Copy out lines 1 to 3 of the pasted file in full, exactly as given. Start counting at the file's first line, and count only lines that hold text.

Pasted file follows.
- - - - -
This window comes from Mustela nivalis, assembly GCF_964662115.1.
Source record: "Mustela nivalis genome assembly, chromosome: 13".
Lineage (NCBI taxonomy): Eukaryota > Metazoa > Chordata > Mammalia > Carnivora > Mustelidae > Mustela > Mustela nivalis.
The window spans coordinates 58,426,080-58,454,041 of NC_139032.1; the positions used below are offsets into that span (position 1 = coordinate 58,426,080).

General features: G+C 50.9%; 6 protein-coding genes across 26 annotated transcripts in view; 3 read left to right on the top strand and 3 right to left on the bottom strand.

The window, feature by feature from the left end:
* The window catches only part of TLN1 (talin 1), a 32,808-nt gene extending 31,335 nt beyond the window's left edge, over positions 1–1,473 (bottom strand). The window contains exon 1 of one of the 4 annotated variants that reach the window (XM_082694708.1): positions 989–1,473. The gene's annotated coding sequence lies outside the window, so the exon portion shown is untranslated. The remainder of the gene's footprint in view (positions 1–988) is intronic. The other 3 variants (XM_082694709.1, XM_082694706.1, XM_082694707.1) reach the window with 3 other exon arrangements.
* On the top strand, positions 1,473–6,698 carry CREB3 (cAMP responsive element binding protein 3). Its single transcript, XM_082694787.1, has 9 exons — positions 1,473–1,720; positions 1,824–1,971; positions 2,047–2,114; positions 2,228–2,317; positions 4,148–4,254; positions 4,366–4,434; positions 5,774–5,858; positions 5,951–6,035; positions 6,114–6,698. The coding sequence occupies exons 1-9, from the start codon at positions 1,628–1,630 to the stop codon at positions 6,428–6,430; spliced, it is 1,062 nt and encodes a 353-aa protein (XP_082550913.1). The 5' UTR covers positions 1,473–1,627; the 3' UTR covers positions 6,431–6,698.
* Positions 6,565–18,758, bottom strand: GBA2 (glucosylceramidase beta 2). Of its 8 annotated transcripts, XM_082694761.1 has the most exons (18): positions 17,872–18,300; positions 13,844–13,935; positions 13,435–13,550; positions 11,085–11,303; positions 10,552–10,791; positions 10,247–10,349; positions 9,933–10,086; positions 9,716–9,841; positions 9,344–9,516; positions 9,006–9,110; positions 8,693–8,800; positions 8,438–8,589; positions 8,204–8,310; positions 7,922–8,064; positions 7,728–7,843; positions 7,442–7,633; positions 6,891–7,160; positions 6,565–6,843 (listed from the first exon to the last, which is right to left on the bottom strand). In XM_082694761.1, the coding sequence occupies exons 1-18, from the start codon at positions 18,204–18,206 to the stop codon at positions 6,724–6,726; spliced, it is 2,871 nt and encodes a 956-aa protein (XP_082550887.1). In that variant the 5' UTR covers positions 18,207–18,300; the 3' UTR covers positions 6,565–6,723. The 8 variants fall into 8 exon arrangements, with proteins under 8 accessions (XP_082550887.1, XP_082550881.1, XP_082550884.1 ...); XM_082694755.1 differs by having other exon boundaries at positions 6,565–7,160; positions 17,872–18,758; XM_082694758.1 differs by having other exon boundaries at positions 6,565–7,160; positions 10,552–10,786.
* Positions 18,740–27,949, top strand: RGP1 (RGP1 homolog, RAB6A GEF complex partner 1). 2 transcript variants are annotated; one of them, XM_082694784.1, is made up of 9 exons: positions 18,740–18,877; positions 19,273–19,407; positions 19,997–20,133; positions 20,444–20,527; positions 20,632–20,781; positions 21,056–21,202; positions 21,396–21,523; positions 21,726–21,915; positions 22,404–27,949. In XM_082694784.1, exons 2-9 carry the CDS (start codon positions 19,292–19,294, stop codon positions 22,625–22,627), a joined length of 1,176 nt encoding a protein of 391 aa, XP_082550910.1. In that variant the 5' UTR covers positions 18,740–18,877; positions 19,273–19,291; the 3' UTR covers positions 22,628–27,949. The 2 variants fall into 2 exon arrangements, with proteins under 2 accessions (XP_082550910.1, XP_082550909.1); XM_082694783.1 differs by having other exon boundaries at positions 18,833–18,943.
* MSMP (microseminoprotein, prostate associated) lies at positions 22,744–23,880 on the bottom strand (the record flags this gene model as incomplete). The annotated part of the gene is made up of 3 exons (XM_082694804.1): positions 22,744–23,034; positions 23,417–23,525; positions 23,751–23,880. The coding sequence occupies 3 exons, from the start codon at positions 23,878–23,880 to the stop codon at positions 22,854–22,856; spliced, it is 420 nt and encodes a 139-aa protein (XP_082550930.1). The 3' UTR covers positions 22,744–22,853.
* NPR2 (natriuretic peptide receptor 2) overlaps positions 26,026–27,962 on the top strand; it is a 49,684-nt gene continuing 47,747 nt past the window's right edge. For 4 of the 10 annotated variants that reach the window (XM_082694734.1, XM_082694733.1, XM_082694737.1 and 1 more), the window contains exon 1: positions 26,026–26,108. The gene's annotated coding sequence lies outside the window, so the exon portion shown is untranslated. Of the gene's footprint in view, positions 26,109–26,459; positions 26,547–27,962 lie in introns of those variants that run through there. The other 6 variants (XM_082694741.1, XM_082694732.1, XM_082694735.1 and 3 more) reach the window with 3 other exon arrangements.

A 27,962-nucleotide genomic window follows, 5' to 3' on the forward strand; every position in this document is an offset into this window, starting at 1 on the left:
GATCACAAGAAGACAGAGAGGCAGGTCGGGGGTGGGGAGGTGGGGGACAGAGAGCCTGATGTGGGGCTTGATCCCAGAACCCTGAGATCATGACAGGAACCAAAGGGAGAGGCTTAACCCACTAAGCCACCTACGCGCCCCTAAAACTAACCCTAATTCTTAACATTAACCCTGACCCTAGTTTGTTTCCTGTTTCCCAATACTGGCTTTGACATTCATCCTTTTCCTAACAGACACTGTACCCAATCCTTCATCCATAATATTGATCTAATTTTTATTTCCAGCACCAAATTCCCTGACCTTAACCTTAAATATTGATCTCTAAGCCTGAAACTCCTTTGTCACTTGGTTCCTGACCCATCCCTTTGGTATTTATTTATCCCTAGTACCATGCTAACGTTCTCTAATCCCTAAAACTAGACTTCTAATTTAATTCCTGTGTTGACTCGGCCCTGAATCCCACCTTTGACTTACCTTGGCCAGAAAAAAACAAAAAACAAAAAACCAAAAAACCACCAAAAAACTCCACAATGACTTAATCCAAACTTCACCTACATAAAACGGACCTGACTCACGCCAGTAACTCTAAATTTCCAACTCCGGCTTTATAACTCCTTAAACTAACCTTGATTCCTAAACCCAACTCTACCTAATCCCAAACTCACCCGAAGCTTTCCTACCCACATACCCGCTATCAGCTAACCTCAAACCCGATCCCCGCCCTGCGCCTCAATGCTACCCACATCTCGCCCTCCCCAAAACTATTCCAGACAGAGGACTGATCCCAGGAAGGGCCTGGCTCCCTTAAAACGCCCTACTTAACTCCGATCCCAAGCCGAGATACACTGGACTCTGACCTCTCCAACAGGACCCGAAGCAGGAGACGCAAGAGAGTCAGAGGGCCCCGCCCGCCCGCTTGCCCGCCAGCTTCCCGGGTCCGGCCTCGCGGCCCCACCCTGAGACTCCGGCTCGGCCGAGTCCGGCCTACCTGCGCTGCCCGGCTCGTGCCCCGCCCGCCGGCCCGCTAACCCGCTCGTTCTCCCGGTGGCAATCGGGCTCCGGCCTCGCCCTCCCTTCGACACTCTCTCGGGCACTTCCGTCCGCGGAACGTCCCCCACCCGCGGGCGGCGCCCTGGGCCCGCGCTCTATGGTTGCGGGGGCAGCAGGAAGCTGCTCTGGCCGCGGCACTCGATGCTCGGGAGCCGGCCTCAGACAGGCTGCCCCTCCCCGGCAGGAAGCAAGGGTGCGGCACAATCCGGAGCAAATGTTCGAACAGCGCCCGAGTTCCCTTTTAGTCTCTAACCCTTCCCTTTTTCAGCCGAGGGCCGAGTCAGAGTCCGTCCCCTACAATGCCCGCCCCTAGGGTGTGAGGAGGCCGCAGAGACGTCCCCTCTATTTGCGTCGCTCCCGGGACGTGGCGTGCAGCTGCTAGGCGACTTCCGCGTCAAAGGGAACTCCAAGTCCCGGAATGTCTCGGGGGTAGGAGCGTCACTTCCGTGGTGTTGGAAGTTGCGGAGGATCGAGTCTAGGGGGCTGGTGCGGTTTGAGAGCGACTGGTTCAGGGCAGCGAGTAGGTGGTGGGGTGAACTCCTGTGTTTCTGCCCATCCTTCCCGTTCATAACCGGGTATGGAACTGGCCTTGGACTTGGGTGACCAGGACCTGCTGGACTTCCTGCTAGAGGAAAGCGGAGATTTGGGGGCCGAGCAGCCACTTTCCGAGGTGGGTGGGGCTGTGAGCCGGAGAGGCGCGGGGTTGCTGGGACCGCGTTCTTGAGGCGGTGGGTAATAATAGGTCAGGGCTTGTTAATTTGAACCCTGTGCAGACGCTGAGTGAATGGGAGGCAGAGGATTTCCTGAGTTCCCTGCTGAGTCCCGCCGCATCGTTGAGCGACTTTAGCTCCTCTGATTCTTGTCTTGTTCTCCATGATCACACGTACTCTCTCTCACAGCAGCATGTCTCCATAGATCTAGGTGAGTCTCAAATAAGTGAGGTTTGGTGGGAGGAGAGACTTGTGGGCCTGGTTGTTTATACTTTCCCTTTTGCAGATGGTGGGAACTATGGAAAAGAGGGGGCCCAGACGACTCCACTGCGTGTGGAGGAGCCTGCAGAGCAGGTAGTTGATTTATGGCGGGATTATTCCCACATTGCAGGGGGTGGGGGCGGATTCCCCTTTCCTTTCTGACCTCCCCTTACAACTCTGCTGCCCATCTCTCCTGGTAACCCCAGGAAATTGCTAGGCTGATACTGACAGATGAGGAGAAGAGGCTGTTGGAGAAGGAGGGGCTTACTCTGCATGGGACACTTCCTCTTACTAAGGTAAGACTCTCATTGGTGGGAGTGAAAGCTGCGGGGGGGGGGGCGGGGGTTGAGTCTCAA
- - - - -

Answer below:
This window comes from Mustela nivalis, assembly GCF_964662115.1.
Source record: "Mustela nivalis genome assembly, chromosome: 13".
Lineage (NCBI taxonomy): Eukaryota > Metazoa > Chordata > Mammalia > Carnivora > Mustelidae > Mustela > Mustela nivalis.